The film about Latino icon Cesar Chavez (1927-1993) will be entered into the festival’s official program in the Berlinale Special section, which presents recent works by contemporary directors, as well as cinematic portraits of renowned personalities, Canana Films, which Luna co-owns with fellow Mexican actor Gael Garcia Bernal, said in a statement.
The cast of the biopic is led by Michael Peña, who portrays the late migrant farmworkers’ leader and civil rights activist.
Golden Globe winning actress America Ferrera portrays Chavez’s wife, while Rosario Dawson plays Dolores Huerta, Chavez’s partner in founding the National Farmworkers Association (later renamed to the United Farm Workers).
“Cesar Chavez represents the largest non-violent protest movement in U.S. history; his goal was to achieve basic human rights for the more than 50,000 farm workers in California,” said the production company’s statement.
“We think the film will send the message that change is in our hands. Chavez did something that everyone thought was impossible with courage that inspired an entire nation.”
Cesar Chavez, which will hit U.S. theaters on March 28 and arrive in Mexico on May 2, was filmed in the United States and the northern Mexican state of Sonora.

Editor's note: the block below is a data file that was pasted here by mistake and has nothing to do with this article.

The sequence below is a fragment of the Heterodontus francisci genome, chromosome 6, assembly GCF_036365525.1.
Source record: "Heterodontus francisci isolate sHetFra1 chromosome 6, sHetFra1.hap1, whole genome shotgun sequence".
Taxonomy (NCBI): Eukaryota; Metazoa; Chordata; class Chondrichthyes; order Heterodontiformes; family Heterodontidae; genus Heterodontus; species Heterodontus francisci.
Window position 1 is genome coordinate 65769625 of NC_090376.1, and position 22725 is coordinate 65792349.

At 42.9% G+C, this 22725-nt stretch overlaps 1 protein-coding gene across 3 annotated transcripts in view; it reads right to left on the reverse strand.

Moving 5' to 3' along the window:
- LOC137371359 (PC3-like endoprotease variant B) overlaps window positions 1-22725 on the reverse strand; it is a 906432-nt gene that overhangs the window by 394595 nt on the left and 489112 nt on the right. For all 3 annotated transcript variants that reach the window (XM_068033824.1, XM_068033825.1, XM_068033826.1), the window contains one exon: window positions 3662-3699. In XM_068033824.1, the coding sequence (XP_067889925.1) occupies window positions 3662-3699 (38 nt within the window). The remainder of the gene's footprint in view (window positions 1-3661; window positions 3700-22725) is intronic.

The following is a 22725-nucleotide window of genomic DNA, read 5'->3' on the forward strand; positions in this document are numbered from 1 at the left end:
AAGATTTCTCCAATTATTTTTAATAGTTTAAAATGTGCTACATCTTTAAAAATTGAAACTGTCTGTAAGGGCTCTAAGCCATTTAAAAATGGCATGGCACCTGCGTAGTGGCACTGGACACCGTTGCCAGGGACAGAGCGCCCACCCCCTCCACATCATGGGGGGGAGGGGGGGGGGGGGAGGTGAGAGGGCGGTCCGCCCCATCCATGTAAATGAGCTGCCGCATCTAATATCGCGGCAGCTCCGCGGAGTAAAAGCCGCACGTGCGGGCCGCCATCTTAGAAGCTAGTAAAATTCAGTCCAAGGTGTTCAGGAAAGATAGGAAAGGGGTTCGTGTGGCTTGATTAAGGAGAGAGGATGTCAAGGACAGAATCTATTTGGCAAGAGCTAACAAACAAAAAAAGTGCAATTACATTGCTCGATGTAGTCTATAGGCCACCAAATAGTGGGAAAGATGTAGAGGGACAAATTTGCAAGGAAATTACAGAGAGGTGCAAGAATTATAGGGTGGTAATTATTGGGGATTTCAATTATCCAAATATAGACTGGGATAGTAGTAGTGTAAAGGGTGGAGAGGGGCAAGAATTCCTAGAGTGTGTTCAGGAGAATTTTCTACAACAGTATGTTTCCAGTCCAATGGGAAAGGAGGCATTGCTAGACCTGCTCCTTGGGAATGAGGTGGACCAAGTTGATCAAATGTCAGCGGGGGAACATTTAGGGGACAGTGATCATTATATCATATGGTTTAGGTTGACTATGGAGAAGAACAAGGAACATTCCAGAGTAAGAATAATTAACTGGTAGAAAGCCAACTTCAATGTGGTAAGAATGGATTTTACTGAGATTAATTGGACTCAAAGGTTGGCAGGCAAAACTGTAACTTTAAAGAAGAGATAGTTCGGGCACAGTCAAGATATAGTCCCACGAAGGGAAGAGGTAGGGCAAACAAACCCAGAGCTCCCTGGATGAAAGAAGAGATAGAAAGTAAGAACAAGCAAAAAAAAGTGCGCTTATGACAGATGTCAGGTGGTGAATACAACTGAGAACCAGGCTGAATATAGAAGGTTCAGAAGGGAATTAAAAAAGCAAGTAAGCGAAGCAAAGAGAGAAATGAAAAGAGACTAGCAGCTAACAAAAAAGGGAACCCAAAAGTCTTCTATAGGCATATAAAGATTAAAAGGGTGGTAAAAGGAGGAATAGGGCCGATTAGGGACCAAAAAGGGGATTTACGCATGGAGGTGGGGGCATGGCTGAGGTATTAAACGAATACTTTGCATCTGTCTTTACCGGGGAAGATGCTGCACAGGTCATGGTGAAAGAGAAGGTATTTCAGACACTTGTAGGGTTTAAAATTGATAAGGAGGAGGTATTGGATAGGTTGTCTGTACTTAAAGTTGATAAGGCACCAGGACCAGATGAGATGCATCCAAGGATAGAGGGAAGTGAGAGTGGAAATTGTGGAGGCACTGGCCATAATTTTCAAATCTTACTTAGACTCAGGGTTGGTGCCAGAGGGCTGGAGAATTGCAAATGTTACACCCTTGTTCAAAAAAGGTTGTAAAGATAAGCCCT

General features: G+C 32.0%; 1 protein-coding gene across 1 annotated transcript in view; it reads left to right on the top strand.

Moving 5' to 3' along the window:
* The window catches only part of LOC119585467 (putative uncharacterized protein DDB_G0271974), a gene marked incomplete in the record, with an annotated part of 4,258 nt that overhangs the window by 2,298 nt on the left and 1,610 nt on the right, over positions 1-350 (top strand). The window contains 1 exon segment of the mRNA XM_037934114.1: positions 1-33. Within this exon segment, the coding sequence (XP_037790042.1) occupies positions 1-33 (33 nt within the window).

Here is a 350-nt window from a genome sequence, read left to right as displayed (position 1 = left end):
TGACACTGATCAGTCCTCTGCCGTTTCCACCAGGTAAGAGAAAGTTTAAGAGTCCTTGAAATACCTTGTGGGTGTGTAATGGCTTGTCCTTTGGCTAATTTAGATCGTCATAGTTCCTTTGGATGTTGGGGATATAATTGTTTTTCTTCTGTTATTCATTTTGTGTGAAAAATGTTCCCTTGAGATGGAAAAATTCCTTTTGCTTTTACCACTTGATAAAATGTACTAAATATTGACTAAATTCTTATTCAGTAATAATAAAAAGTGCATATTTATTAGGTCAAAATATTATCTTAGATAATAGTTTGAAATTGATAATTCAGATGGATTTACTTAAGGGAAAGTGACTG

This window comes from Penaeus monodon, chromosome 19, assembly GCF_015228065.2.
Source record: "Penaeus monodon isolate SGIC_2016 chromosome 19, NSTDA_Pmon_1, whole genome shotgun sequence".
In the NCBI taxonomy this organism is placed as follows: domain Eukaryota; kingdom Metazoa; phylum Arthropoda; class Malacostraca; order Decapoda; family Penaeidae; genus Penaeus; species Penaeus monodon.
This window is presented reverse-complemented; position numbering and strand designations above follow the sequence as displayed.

It marks Luna’s second foray into directing, after his hit 2010 comedy/drama Abel.
She’s a political and cultural icon in Latino community… And, now Dolores Huerta is the recipient of the nation’s highest civilian honor.
President Barack Obama presented the 82-year-old Mexican American labor leader and civil rights activist with the Medal of Freedom on Tuesday at a special ceremony at the White House.
Huerta—one of 14 recipients of the award this year, including novelist Toni Morrison, former Supreme Court Justice John Paul Stevens and Girl Scouts founder Juliette Gordon Low—co-founded the National Farmworkers Association with César Chávez. It later became the United Farm Workers (UFW).
“I’m deeply gratified in receiving the Medal of Freedom. The freedom of association means that people can come together in organization to fight for solutions to the problems they confront in their communities. The great social justice changes in our country have happened when people came together, organized, and took direct action,” said Huerta about receiving the honor and her experience as a civil rights leader. “It is this right that sustains and nurtures our democracy today. The civil rights movement, the labor movement, the women’s movement, the equality movement for our LGBT brothers and sisters are all manifestations of these rights. I thank President Obama for raising the importance of organizing to the highest level of merit and honor. It is a unique honor and privilege to be included in this group of distinguished individuals being honored here today and the communities they represent.”
Huerta’s sense of justice developed from an early age. Raised in Stockton, Calif., Huerta watched her father work for little pay in the fields, while her mother managed a hotel that often let poor migrants stay for free, according to the Daily Beast.